The Gulf region’s technological meltdown is emerging after years of a regional employment boom

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MENALO PARK, CA – OCTOBER 28: Visitors pose for photos in front of a sign with the new logo and the new name “Meta” in front of Facebook headquarters at 1 Hacker Way in Menlo Park on Thursday, October 28, 2024. (Anda Chu/Bay Area News Group)

The Gulf region’s tech sector is shedding jobs in a big way after a long period of pandemic-era employment boom, an inauspicious turnaround for a sector that spent decades as a primary driver of the region’s economy.

Throughout its history, the tech industry has been known for its cycles of disastrous downturns in hiring that were followed by equally dramatic upswings. But the job losses in the early months of 2023 unleashed warning signs, and even some soul-searching, in a sector that once again appears to be overstaffed by circumstances.

“The best way to understand this is to understand that technology has a ‘moment,’” said Russell Hancock, president of Joint Venture Silicon Valley, a San Jose-based think tank. “If you’ve been around long enough, you know Silicon Valley is going through a downturn like These, usually every eight to ten years.”

Longtime Valley observer Tim Bajarin agreed. “Hiring and laying off is not an exact science,” said Bajarin, principal analyst at Campbell-based Creative Strategies, which tracks technology trends. “What’s happening now is a correction from the over-hiring that occurred during the pandemic, when people were working from home.”

The rollercoaster ride began with the advent of the coronavirus in early 2020, which briefly shocked the tech sector by unleashing mass layoffs after government-mandated business shutdowns to combat the spread of the deadly virus. Shortly after the shutdowns began, tech companies cut 58,400 jobs in the Bay Area, a decline in employment that lasted from February 2020 through June 2020, according to figures compiled by Beacon Economics.

But the lockdowns have changed expectations. They ushered in new ways for people to work, collaborate, and learn. Video teleconferencing has become so pervasive that it has become a familiar thread of the economic and social fabric around the world.

“You had more customer support, more software and hardware for people to work from home,” Bajarin said. “People needed new computers, new printers, new software services, new videoconferencing platforms, back-end services, and more software.”

Unprecedented demand for remote connections has tech companies frantically rushing to add workers throughout their organizations as the evolving sector scrambles to keep up with what appears to be an insatiable appetite for these new tools for jobs, education and gatherings that can be conducted at a distance. At least he looked insatiable.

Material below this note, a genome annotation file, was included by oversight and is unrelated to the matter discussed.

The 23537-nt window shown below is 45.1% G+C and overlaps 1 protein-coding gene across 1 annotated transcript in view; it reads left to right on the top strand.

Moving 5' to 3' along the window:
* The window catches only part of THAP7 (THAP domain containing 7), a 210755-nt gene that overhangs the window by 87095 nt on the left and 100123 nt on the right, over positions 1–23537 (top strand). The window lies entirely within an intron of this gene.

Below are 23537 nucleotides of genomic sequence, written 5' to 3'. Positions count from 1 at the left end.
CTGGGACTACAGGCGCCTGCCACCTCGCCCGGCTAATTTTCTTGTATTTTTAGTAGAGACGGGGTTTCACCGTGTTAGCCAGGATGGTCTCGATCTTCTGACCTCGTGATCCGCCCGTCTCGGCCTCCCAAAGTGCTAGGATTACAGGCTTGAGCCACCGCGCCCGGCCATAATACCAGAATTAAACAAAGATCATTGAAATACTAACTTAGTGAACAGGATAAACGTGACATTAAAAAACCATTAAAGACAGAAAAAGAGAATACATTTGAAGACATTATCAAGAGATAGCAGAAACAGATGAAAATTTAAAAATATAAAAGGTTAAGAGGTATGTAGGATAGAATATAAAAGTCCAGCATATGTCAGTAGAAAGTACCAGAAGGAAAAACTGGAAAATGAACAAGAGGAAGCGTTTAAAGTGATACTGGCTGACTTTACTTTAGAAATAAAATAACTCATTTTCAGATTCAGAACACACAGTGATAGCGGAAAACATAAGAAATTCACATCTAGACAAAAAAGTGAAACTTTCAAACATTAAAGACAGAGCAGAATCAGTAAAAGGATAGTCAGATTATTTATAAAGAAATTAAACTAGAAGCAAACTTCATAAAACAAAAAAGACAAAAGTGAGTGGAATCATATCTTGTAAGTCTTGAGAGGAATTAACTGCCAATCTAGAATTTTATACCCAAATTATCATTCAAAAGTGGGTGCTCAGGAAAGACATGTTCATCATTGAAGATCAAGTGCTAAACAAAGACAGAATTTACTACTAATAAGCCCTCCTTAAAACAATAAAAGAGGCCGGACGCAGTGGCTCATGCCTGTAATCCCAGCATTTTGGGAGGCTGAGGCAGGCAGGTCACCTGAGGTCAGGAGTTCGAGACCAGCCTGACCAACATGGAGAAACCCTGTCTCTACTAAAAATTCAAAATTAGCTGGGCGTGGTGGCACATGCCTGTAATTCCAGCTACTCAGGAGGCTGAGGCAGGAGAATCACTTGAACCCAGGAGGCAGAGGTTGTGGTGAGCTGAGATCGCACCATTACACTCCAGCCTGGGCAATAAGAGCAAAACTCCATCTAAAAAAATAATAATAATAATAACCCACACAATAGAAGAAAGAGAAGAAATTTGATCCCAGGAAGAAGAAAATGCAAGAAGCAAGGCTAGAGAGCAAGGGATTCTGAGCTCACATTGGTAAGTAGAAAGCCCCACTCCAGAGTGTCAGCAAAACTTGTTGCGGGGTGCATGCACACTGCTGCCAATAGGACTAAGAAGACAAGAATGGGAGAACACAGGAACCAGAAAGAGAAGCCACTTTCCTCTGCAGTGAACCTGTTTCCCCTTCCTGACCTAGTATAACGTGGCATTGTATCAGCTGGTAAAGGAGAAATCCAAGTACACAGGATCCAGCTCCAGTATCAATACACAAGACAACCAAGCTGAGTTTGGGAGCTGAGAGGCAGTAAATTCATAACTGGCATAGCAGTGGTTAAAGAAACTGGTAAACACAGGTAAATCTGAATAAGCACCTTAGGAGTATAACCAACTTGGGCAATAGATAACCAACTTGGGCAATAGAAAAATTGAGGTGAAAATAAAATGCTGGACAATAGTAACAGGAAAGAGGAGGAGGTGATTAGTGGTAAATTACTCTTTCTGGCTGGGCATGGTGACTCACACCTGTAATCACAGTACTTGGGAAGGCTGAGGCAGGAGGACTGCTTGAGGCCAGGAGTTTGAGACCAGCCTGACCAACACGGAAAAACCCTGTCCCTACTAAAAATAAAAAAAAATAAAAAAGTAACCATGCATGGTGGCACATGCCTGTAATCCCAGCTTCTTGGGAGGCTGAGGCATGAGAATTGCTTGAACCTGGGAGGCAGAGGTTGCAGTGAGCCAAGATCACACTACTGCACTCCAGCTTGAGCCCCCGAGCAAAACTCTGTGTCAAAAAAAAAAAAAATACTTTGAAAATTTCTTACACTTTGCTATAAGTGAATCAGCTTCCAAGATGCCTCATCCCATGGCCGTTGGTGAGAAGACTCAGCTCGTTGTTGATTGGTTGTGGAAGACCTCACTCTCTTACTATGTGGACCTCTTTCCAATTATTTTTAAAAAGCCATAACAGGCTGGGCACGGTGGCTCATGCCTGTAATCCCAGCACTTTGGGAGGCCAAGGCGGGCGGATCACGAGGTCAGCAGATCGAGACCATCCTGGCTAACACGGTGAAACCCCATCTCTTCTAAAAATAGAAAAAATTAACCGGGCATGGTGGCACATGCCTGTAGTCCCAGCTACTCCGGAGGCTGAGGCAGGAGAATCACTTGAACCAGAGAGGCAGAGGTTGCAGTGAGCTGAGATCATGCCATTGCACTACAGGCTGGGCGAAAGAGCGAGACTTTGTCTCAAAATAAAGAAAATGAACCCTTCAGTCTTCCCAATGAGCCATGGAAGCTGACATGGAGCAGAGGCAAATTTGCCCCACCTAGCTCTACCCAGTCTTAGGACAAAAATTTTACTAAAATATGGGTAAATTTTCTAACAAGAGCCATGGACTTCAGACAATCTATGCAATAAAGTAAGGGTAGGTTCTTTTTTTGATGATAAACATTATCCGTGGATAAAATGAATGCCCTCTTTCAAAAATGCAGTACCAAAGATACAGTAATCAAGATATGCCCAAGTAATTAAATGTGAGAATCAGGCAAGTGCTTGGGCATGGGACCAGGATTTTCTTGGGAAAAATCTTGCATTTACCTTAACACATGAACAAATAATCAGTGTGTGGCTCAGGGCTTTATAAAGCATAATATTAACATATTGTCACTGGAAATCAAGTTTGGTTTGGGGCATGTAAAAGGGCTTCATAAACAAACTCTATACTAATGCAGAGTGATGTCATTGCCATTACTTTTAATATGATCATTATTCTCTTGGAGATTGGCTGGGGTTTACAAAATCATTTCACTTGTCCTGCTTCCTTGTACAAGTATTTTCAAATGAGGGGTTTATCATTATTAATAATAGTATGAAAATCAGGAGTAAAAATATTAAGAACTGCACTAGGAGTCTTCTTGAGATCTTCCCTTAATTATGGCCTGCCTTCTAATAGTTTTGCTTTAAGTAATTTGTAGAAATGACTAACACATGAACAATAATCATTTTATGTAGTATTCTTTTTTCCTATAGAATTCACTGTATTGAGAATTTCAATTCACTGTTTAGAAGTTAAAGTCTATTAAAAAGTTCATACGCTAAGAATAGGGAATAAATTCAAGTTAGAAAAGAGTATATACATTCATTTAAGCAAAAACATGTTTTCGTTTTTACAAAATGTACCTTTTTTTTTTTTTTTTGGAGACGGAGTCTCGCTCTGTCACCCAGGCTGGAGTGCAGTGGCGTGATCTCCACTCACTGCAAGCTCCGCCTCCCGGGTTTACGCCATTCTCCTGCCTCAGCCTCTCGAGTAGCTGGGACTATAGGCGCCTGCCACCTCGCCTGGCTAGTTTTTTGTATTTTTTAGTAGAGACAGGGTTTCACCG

Within a year, the Bay Area tech industry had nearly weathered its losses from the coronavirus, adding 58,300 jobs from July 2020 through July 2024, according to a Beacon analysis, drawn from official monthly reports compiled by the state Employment Development Administration.

And it went on. For 30 months, the tech industry in the Bay Area hired and hired, and then hired more.

All told, the industry added 130,000 jobs in the Bay Area, eventually reaching an all-time high of 951,300 jobs in December 2024. Technology companies produced net increases in jobs even during the last several months of 2024, which is the period when the sector began In revealing an alarming number of layoff announcements.

But now, or at least during the very early stages of 2023, there are signs that the recent depression of the tech sector has arrived. Much of the slowdown in hiring is related to the decline in remote work and distance learning as well as lower demand for personal computers.

Bajarin said International Data Corp., which tracks PC markets around the world, expects PC sales to drop 20% this year.

In January and February of this year, technology companies cut 13,500 jobs in the Gulf region, according to this news organization’s analysis of information produced by Beacon Economics. Tech companies cut 5,000 jobs in the San Francisco-San Mateo area, 4,500 in the East Bay and 3,900 in Santa Clara County.

“The recent tech job losses are real and will likely continue for a while,” said Steve Levy, director of the Palo Alto Center for Continuing Study of the California Economy. “The South Bay and the region have rebounded from much worse job losses after 2000, and I expect that we will be resilient again after this year.”

Levy also noted that the Bay Area is still adding jobs overall when each industry is counted, which means that the region has — so far — weathered the recent wave of technical staff cuts.

But Jeff Bellisario, executive director of the Bay Area Council Economic Institute, noted that even after the recent job cuts, the technology sector remains well above the levels the industry endured during the 2020 period.

“The tech economy has seen a very strong streak of employment growth for most of the past three years and is now responding to broad economic uncertainty by backtracking on workforce needs,” Bellisario said.

The current cuts include widespread layoffs in the Gulf region by high-profile companies such as Facebook app owner Meta Platforms, Google, Salesforce, Twitter, Cisco, Amazon, Intel, Lam Research, Doordash and Tesla.

“What we see is a correction,” Bajarin said. “But if you have skills in engineering, IT services, network security and software, there will be a boom again.”